Two women seeking equality in a state where some couples are more equal than others.

Monday, July 27, 2015

Confessions: I Didn't Always Support Affirmative Action

I am not Black.

You know that, or at least all of you that are long time readers or have ever met me. I'm very White. Very, very White. I've had every privilege that comes with that (I discuss some of that in a recent post about Sandra Bland). And while I have lacked other things, like straight privilege, or the upper echelons of wealthy privilege, because intersectionality exists, I have had a lot of advantages.

Many of them have been in terms of my education. And I am now an educator, and I have studied education, in a lot of cases through some unusual lenses. Those experiences and studies, while not granting me to speak as though I have experience life as a Black person - nothing could ever do that - have taught me much.

And so I am confessing something: 


when I hadn't learned, hadn't experienced, didn't know as much as I have and do now,

I didn't like affirmative action. 

I thought that since I had read voraciously and studied hard and done well on my standardized tests and followed the rules and been a good girl, I should have every opportunity, be admitted where I wanted, get any scholarship (if I'm honest, I didn't even like the idea of need-based aid at the time). It's still hard for me to imagine people not getting into their first choice school, or not getting into any decent school, because my privilege and so forth set me up to get in almost anywhere I would have wanted to go. I was understandably uncomfortable admitting that maybe things weren't as fair as I thought, or that maybe others just as talented as I had been passed over, not once, not twice, but every day in a series of tiny outcomes that snowballed into a totally different life experience and set of opportunities.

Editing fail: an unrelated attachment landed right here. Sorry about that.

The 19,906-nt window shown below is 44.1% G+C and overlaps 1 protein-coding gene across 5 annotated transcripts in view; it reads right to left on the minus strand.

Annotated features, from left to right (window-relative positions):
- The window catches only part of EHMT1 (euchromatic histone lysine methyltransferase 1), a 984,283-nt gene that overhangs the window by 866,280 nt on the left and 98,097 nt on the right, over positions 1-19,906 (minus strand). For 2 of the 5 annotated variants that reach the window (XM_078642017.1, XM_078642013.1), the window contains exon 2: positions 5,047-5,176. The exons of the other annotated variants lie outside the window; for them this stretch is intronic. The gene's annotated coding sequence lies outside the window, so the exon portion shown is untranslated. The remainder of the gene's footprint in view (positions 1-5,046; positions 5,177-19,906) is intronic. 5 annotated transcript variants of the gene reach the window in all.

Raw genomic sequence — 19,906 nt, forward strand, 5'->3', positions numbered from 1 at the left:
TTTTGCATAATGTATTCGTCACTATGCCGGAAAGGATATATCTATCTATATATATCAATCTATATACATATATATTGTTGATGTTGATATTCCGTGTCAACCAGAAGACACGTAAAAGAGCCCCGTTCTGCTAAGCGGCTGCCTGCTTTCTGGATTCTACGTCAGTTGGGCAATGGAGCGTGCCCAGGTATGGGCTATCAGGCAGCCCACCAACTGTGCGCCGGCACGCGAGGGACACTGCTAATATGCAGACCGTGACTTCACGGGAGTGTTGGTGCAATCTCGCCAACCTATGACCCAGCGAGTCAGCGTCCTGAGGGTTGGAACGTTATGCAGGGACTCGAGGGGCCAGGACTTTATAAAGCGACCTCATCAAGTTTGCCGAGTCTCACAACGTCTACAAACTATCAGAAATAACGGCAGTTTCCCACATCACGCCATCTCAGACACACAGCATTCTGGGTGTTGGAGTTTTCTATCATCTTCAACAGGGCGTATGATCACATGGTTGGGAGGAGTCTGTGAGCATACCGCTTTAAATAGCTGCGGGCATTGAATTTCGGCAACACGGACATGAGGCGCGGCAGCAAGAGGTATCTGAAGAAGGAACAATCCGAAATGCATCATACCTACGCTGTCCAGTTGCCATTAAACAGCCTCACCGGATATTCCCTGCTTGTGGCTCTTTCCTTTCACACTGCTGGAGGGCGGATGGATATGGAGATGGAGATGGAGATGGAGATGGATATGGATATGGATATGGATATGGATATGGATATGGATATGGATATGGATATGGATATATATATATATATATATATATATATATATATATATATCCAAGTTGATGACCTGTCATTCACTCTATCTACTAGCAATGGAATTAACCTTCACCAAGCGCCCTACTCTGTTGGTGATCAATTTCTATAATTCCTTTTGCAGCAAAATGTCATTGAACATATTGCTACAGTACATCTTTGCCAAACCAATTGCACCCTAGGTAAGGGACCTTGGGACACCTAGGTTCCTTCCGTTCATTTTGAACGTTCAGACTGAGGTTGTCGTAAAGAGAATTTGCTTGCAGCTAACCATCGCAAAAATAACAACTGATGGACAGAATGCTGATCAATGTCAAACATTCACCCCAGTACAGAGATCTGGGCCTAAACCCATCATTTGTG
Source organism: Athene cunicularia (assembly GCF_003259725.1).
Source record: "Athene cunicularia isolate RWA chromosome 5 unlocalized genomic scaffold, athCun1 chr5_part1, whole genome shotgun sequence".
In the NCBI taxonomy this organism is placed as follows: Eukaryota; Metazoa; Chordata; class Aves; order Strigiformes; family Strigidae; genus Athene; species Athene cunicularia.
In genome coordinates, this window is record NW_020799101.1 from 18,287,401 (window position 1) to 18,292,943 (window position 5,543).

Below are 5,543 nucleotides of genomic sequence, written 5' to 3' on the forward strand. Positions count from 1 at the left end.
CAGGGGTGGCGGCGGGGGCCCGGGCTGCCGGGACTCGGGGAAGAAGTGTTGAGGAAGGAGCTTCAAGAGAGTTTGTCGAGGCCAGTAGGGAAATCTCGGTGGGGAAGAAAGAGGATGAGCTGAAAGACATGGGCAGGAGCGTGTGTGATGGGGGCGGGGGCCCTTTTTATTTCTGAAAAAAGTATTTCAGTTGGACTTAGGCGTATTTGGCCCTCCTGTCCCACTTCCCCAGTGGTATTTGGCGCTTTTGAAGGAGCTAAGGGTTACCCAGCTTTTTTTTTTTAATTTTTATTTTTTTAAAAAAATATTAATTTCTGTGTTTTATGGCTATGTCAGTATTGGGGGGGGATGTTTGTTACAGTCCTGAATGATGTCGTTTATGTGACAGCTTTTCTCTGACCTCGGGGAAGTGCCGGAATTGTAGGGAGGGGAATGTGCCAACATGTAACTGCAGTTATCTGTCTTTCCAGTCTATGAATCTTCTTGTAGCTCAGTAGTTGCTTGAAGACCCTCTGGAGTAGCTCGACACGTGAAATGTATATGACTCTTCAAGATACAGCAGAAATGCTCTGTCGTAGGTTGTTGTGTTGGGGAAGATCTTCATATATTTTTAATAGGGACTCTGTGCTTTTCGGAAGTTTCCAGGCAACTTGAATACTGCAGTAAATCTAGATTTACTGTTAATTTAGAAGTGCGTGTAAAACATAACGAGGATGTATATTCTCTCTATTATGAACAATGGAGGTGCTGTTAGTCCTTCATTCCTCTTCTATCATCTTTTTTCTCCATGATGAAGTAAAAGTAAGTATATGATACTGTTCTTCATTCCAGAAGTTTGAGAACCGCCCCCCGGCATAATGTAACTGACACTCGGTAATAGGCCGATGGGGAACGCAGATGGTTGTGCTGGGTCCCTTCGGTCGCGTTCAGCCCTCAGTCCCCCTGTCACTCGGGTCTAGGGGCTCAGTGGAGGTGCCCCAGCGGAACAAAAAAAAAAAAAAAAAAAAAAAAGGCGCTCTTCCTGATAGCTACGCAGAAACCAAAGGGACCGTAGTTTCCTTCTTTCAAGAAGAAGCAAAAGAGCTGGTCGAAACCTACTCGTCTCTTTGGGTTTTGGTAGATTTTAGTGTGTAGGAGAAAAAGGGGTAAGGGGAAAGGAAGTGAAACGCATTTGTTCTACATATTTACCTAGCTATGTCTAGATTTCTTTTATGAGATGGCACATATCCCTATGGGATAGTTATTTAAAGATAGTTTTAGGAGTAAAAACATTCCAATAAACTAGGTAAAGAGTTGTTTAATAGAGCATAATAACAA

I don't like admitting this now, for the same reason that some people were VERY upset with my post Speaking the Truth in Love, about beliefs that people who would not admit to bigotry/homophobia have that do make them, at least currently, bigots and homophobes. Seriously. People said I was being hateful basically for saying that anyone, anywhere, regardless of the fact that they DO believe sweeping, negative generalizations about a specific group and DO think it's okay for people to have fewer rights based on an unchangeable trait, is a bigot/homophobe. No. I am not hateful for calling you out. You are hateful for refusing to change your harmful beliefs, or for insisting upon imposing them upon people who don't share them and shouldn't have to.

Enter #Blacklivesmatter, enter #sandrablack, enter Dylann Roof, the refusal to take down the Confederate flag, a dredging up of Fisher v. University of Texas, #notallwhitepeople, and just a general insistence that White people in the U.S. are colorblind, that racism is done, that the African American Civil Rights Movement was a resounding success, that we have a Black president so Black people can do anything. I don't know what it's like to be Black and hear this. I don't. I can't.

But I know what it was like to be in a same sex marriage and hear people say the stuff I quoted in Speaking the Truth in Love. People said that stuff and expected me to be okay with it or even to agree, and it sucked. It sucked to play respectability politics and have to try to maneuver through a discussion like that. And I don't have to be out all the time. I pass for straight (though no, that's not a compliment either, as I discuss in a different post), so I can at least sometimes avoid these issues. 

So I am concerned, White people who still believe the things I used to believe that

yes, definitely made me a racist. 


They definitely meant I was participating in White privilege and White supremacy. I am concerned when you say that a Person of Color has "taken" your child's spot at college or grad school. I am concerned when you imply that someone of Color who has graduated from college must have only been accepted because of affirmative action and is incompetent now or you don't like them and that somehow reflects on all Black (just Black, not all other graduates of the same program) people or students. You wouldn't say that a White person who had an unfair advantage in being admitted to a program and now is not as good as some other graduates is a poor reflection on other White people. You'd say that person was an individual, a special case.